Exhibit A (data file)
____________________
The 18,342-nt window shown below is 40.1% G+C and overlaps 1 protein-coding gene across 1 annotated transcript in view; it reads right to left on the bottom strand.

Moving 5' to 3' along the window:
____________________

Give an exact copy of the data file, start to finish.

The 18,342-nt window shown below is 40.1% G+C and overlaps 1 protein-coding gene across 1 annotated transcript in view; it reads right to left on the bottom strand.

Moving 5' to 3' along the window: